Thank you for your question.
Basically, I would say that Islam and a classless society could exist, simultaneously.
Throughout my studies, I have come to the conclusion that Islam proposes an economic system, which is unique among capitalism and communism. It could be called: an asset-based model of society.
This model has two elements of capitalism: (a) the right to private property; and (b) the right to earn, and keep, as much wealth as one would like.
What differentiates this model from capitalism, is that Islam prohibits usury.
Furthermore, debt is strongly discouraged in Islam. So, the question would naturally arise (from people who invest in interest-based ventures): What would I do with any extra money, if I cannot invest it in an interest-bearing security?
The answer, would be one of three things.
Firstly, an individual, in my opinion, should have enough wealth saved up to provide for one year of living expenses. Actually, the Prophet - peace and blessings of Allah be upon him - did something similar. Though, he had non-perishable food items as well (which are, in fact, a substitute for money, and can be traded themselves). Where I live, one year's living expenses would be about $24,000.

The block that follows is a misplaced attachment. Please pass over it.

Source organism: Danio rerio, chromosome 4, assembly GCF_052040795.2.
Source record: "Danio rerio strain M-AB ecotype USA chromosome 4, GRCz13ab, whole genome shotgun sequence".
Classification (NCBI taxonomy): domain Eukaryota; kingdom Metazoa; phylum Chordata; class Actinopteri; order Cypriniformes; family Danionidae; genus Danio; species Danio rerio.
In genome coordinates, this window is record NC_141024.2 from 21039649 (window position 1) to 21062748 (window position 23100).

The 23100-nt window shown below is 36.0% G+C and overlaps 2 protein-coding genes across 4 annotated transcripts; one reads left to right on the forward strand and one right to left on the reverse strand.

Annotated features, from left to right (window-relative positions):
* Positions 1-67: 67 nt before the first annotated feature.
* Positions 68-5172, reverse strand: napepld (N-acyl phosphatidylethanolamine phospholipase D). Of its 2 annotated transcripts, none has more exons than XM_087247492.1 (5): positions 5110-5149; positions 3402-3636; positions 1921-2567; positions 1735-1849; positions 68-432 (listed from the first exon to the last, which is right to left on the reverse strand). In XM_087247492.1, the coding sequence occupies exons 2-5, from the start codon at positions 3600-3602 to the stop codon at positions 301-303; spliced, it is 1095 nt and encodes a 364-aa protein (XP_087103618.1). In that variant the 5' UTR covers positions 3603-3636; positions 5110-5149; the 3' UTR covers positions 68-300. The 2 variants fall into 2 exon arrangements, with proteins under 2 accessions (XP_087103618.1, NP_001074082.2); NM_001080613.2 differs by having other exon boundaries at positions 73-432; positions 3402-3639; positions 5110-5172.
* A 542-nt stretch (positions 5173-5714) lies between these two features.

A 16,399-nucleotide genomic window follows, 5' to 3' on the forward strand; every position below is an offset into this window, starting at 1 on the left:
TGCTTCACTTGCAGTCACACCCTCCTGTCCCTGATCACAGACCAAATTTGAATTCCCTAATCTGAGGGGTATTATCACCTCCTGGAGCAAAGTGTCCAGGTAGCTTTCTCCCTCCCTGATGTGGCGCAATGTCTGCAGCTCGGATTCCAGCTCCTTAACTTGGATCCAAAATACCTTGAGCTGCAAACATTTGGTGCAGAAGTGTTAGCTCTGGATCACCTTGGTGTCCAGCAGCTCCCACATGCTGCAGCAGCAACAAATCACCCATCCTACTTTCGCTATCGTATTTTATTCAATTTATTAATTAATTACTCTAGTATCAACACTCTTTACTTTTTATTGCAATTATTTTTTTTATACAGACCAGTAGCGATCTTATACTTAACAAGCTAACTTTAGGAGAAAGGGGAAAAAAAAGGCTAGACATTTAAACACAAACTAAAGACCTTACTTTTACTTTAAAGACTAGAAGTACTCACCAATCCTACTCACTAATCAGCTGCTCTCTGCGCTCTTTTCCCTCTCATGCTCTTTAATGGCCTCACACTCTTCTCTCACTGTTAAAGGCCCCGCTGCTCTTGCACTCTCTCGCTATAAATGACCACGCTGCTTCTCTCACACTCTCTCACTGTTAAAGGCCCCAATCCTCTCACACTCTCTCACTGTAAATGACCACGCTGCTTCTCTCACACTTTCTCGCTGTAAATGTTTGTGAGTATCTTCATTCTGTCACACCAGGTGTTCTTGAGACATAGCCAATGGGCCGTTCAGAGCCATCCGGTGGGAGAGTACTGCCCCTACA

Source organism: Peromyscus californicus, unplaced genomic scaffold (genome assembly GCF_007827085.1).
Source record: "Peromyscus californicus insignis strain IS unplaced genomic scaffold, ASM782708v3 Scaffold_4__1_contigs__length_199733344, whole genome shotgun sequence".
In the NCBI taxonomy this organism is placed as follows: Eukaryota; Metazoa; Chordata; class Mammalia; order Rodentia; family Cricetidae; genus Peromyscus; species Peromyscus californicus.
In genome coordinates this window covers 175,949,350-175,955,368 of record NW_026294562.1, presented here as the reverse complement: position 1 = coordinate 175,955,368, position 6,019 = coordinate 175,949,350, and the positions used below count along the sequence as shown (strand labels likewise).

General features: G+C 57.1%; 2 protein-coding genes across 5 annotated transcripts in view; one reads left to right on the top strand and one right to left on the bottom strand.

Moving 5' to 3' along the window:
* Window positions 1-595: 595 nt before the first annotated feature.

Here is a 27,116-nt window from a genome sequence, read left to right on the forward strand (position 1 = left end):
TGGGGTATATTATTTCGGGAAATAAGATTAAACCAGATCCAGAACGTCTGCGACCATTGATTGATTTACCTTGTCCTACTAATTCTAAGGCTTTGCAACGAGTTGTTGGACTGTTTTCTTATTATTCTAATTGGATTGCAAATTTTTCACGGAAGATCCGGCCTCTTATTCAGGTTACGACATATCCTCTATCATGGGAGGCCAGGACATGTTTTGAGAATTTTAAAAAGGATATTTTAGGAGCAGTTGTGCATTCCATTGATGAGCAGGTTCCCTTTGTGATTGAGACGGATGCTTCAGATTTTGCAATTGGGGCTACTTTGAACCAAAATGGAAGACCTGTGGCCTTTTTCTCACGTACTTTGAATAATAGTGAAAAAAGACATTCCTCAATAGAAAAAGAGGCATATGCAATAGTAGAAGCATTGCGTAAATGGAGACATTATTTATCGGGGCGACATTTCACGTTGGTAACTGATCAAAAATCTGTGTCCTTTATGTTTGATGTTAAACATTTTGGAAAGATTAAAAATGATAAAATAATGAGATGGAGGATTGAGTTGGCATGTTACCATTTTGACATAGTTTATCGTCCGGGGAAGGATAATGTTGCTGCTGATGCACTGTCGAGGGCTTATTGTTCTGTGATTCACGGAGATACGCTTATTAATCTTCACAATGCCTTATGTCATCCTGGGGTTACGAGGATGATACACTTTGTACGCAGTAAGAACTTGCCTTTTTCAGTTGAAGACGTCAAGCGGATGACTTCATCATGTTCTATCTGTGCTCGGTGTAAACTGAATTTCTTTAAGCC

Secondly, we see that Islam advocates an "asset-based" model of economics. Debt, on the other hand, is a liability.
An asset could be defined as something which you own - meaning, that if you were to suddenly suffer a health-related injury, and were unable to earn money from your regular job, you would nevertheless have no fear of losing what you own, because you do not owe any payments on it. (Think, for example, about person who goes into debt for a $100,000 home, or a $10,000 car). So, for the person who has extra money to invest, a next step (after having a year's worth of expenses saved up) would be to acquire assets which are more or less essential to one's way of life - land, housing, and a means of transportation.
I could say more about this subject, but I figured that this would be sufficient by way of an introduction.